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Knowledge is powerful: Second languages provide endless tools

Written by Yael Livneh

There are many diffculties when it comes to foreign travel: currency exchange rate, new environments and even culture shock. But the most difficult barrier of all is language. Being bilingual enhances travel experiences, allowing travelers to connect and network together. Many languages stem from a common ancient language, such as Latin. e Roman language branched into what’s known as the Romance languages: Italian, Portuguese, Spanish, French and more. Because these languages come from a Latin root, they are all fairly similar. For example, the word “night” is nuit in French, noche in Spanish, Nacht in German and noite in Portuguese. Understanding several languages allows a multilingual speaker to understand some words and phrases in any similarly-rooted language. Reading a pamphlet about milk on your family’s trip to Cancun using your middle-school French 1A skills? Done: lait and leche.

It’s no secret that speaking more than one language gives you a professional advantage. ere are end- less workplace benefits, such as increased mental ability, quick problem-solving and heightened communication skills. Employers generally search for employees based on their experiences and education. By listing the ability to speak another language, a resume shines brighter and stands out more than others. In 2013, CNN Money named bilingualism as the most attractive skill for job seekers. A study conducted by BeHiring found that recruiters only spend around five to seven seconds on any individual resume. Four seconds are generally set aside for going over job titles, companies someone has already worked at, start/end dates and education. Anything else will only receive about two seconds to leave an impression, but having multiple languages on a resume will leave a lasting impact on the interviewer.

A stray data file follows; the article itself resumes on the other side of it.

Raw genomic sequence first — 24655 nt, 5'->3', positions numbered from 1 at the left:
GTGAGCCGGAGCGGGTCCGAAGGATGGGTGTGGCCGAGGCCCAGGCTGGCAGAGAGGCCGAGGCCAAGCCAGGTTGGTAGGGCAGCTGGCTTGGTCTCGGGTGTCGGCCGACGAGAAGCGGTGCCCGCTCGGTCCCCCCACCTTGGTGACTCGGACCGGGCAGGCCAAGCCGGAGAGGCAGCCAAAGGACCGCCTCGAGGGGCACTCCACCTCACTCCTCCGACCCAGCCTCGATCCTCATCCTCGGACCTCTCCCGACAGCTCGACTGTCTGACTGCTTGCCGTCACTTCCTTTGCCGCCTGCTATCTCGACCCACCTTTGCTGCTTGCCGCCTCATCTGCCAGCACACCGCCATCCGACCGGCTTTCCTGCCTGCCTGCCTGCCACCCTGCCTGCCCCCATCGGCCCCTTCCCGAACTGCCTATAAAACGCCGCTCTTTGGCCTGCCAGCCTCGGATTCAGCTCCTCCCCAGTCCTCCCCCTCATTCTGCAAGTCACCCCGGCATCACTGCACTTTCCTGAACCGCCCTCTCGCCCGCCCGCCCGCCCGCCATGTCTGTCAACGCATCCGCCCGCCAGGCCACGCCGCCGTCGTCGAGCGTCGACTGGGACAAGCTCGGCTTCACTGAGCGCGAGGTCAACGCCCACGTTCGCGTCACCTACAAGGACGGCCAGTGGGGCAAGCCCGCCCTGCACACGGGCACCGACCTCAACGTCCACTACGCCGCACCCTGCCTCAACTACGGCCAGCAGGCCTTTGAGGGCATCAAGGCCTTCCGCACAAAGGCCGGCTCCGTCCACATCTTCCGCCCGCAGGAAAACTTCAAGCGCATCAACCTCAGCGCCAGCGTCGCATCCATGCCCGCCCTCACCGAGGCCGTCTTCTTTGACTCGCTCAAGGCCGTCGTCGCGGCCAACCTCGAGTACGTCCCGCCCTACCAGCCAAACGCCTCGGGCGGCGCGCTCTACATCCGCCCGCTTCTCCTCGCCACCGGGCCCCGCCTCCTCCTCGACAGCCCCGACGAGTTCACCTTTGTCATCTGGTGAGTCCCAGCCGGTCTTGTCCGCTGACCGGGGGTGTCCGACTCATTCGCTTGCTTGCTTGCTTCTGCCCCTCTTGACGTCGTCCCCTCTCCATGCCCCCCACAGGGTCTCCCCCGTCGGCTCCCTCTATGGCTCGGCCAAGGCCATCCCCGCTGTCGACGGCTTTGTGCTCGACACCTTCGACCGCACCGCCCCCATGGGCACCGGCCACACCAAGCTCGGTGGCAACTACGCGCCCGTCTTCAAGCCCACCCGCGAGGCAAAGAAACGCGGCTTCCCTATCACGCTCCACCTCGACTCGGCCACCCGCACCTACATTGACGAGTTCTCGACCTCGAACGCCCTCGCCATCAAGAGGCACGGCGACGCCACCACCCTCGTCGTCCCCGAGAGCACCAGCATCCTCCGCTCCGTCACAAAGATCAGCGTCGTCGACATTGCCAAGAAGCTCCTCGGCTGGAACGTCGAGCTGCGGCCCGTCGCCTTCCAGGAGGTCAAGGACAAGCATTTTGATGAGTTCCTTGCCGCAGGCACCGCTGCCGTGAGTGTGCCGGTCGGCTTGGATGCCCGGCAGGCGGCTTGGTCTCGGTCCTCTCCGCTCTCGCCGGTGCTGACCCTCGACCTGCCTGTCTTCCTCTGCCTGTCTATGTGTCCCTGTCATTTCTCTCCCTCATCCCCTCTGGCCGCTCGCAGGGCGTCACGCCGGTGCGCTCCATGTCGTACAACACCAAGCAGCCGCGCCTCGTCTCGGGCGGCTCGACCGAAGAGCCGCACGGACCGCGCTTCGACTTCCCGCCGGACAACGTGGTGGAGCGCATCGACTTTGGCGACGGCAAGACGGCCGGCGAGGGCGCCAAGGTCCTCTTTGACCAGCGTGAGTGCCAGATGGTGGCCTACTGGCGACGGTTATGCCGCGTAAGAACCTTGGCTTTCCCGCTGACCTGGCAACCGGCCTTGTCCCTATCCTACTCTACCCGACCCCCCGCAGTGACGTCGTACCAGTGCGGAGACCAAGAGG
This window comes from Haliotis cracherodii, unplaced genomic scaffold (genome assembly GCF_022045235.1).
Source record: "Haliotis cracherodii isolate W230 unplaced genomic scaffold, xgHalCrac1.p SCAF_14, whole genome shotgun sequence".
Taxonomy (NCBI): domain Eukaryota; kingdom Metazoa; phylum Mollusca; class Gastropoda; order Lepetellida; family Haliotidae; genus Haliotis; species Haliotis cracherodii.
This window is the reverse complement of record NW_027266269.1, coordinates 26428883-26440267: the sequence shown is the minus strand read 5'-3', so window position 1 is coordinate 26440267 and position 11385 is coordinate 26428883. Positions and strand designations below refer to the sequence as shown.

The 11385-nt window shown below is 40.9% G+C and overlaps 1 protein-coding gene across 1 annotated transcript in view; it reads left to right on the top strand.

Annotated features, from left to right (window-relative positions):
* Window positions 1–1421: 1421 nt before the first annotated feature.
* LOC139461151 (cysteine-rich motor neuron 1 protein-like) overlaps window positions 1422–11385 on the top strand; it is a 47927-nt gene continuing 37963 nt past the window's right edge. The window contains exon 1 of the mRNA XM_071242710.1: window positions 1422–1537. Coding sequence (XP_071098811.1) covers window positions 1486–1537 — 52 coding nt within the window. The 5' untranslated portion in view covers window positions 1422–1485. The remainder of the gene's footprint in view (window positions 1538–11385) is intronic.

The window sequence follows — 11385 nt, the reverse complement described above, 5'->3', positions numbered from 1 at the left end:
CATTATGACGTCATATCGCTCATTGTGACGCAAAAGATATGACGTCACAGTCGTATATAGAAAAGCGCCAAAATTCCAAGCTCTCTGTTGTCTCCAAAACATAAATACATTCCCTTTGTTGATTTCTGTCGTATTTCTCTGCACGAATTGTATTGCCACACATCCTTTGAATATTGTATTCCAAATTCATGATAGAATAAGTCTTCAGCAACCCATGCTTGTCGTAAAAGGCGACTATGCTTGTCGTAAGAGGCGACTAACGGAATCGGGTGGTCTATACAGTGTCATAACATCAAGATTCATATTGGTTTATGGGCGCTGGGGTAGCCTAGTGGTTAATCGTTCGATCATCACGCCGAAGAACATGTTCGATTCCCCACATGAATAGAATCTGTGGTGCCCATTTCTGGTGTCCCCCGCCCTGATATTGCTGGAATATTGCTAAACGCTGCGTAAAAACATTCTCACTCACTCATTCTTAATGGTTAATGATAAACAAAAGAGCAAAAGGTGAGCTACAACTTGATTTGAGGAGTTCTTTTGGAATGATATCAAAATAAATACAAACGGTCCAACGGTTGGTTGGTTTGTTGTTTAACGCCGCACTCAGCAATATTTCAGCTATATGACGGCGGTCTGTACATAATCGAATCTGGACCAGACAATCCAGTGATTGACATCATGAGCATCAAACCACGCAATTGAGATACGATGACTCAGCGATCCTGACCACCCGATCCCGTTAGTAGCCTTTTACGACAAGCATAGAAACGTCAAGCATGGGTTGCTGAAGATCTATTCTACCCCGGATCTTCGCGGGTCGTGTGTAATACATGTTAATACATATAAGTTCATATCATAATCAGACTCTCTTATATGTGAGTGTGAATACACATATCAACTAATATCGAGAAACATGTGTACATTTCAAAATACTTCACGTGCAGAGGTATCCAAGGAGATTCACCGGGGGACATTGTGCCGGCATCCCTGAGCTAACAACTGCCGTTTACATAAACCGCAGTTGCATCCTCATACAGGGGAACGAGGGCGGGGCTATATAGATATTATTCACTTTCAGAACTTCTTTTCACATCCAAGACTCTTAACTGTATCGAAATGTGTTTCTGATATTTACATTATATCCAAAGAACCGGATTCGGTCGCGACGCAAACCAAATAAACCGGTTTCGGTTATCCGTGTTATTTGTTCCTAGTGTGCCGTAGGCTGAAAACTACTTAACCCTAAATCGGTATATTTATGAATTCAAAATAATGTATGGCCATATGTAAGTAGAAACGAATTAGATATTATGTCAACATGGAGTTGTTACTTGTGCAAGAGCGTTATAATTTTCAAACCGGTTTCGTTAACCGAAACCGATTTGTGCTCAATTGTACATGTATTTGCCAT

According to the Alzheimer’s Association, a whopping ve million Americans live with the
disease, and this number could rise as high as 16 million by 2050. Every 66 seconds, someone in the U.S. develops Alzheimer’s, and the disease is the sixth leading cause of death in the country. In a 2012 study conducted by the University of California, San Diego, 44 elderly Spanish-English bilinguals were evaluated for their language proficiency. The research found that the higher your level of proficiency, the later you were likely to experience Alzheimer’s symptoms. The bilingual brain contains a higher density of gray matter, which in turn contains most of the brain’s neurons and synapses. Speaking two languages can work wonders for the brain in the long run, from improving memory to preventing early onset of incurable conditions such as Alzheimer’s.

Knowing two languages is not only a cool party trick. Several studies have found that speaking multiple languages changes your brain structure, improving mental function and memory skills. Most languages have varying syntax and structures, forcing bilingual speakers to work much harder than monolingual speakers. This extra mile of effort makes it easier to focus and understand other words, speeding up the thought processes of the neurological pathways. A 2014 study conducted by the journal Brain and Language found that people who speak more than one language are more capable of filtering out unnecessary words than single-language speakers. Being bilingual is a constant brain exercise, helping out in smaller tasks and improving the brain’s ability to process faster in the short run.

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